Former President Barack Obama expressed concern about the ideological “rigidity” of the burgeoning progressive wing of the Democratic Party, saying he feared it could end up fracturing the party and undermining relationships with allies.
Speaking at an event hosted by the Obama Foundation in Berlin, the former president discussed the need for compromise in politics as he recalled the frustration he initially felt when politicians told him they could not deliver the amount of progress he desired on the issue of health care. However, Obama said his perspective changed during his political career, noting how the Affordable Care Act achieved progress even though it did not enact his entire vision for health care reform in the United States.
"One of the things I do worry about sometimes among progressives in the United States — maybe it's true here, as well — is a certain kind of rigidity where we say, 'Uh, I'm sorry. This is how it's going to be.’ And then we start sometimes creating what's called a 'circular firing squad,' where you start shooting at your allies because one of them is straying from purity on the issues. And when that happens, typically the overall effort and movement weakens," Obama said Saturday at a town hall style-forum with "emerging European leaders."
Obama said that if they want to get things done, voters, organizers and politicians need to accept that they are not going to always get "100 percent of what you want."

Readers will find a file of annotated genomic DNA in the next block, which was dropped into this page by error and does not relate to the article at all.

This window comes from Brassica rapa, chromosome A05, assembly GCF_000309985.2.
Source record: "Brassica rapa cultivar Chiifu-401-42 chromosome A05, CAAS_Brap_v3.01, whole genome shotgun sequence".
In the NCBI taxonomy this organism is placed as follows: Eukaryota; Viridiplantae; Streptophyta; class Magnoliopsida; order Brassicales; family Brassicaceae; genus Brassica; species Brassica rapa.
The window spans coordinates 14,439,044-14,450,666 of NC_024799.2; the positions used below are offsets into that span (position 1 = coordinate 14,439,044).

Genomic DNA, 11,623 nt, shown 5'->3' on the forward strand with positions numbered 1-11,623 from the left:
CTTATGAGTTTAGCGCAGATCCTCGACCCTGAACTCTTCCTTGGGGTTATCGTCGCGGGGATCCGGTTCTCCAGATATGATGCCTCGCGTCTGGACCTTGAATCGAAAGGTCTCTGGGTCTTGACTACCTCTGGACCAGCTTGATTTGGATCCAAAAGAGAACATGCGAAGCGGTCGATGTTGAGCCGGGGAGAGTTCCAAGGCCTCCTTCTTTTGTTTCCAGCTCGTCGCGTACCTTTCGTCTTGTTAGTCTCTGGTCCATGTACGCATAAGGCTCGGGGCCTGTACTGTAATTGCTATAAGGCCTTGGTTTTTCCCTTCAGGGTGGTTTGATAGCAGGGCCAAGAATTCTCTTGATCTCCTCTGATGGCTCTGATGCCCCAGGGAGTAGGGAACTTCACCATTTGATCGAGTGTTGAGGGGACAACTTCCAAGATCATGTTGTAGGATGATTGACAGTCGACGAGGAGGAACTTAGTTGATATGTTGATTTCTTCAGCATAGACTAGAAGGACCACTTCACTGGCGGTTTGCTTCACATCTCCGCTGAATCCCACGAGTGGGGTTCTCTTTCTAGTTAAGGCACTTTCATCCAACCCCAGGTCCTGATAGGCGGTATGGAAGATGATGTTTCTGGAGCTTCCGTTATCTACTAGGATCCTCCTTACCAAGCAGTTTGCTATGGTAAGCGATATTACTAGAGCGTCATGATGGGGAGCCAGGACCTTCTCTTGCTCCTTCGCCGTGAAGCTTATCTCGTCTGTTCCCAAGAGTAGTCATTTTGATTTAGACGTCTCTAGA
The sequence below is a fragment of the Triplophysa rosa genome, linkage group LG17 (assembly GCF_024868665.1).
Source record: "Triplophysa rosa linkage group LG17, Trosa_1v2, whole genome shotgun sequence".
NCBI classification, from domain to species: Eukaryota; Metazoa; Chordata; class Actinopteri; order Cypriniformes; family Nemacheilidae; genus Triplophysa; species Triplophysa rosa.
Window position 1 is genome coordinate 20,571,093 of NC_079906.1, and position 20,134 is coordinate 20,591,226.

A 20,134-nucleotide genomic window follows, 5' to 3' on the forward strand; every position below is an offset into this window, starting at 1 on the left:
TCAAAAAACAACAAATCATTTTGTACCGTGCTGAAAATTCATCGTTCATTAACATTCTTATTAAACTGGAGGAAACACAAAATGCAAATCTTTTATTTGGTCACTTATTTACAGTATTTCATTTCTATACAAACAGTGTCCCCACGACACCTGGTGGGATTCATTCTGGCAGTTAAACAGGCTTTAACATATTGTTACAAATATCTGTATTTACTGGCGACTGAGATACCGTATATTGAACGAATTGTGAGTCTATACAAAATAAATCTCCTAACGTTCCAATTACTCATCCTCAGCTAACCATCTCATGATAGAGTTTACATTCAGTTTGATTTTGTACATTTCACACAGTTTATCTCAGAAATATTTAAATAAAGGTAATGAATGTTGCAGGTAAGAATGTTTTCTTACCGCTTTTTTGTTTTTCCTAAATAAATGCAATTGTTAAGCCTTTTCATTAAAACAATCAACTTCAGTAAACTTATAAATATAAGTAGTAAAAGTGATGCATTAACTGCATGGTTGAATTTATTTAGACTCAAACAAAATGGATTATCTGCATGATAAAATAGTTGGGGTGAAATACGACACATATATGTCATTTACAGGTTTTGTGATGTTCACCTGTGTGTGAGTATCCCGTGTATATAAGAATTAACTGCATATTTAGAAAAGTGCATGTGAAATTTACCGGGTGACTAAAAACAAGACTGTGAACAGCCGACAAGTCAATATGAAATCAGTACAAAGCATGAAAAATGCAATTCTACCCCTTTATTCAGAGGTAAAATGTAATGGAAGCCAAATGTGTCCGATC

"You have to recognize that the way we've structured democracy requires you to take into account people who don't agree with you," he added.
Still, Obama also advised the audience tthey should remain true their "core principles."
"You can't set up a system in which you don't compromise on anything, but you also can't operate in a system where you compromise on everything," he continued.
The former Democratic president's remarks come as his party experiences increased fractions between a growing progressive wing of politicians, such as Rep. Alexandria Ocasio-Cortez of New York and Sen. Bernie Sanders of Vermont who embrace democratic socialism, and more moderate Democrats who back more incremental reforms.
That tension can also be seen in the race for the 2020 Democratic presidential nomination, where voters will consider whether to support candidates pushing for bold, progressive policies like "Medicare for All" and the "Green New Deal” or more centrist liberals like Obama's former running mate, Joe Biden, who, if he throws his hat into the presidential race, could appeal to more voters in the general election with a middle-of-the-road campaign.
Obama blamed some of the Democratic Party's challenges in finding common ground on the media, which he said is designed to "inflame" and "provoke."
He said he advises his wife, Michelle Obama, "Don't watch cable news shows. They're designed to get you mad. That's what their purpose is."
"Social media is worse," he continued. "They're designed to make you click."
"You've got social media — that was once considered to be the network that would provide us greater understanding — now suddenly appears to be a tool that is used to spread disinformation and hatred and suspicion," Obama, who has been called America's first "social media president," said.
"We are collectively, all of us, going to have to find ways in which we improve the conversation on the Internet and in social media," he said. "It is going to be difficult to do."
Watch Obama’s town hall event here: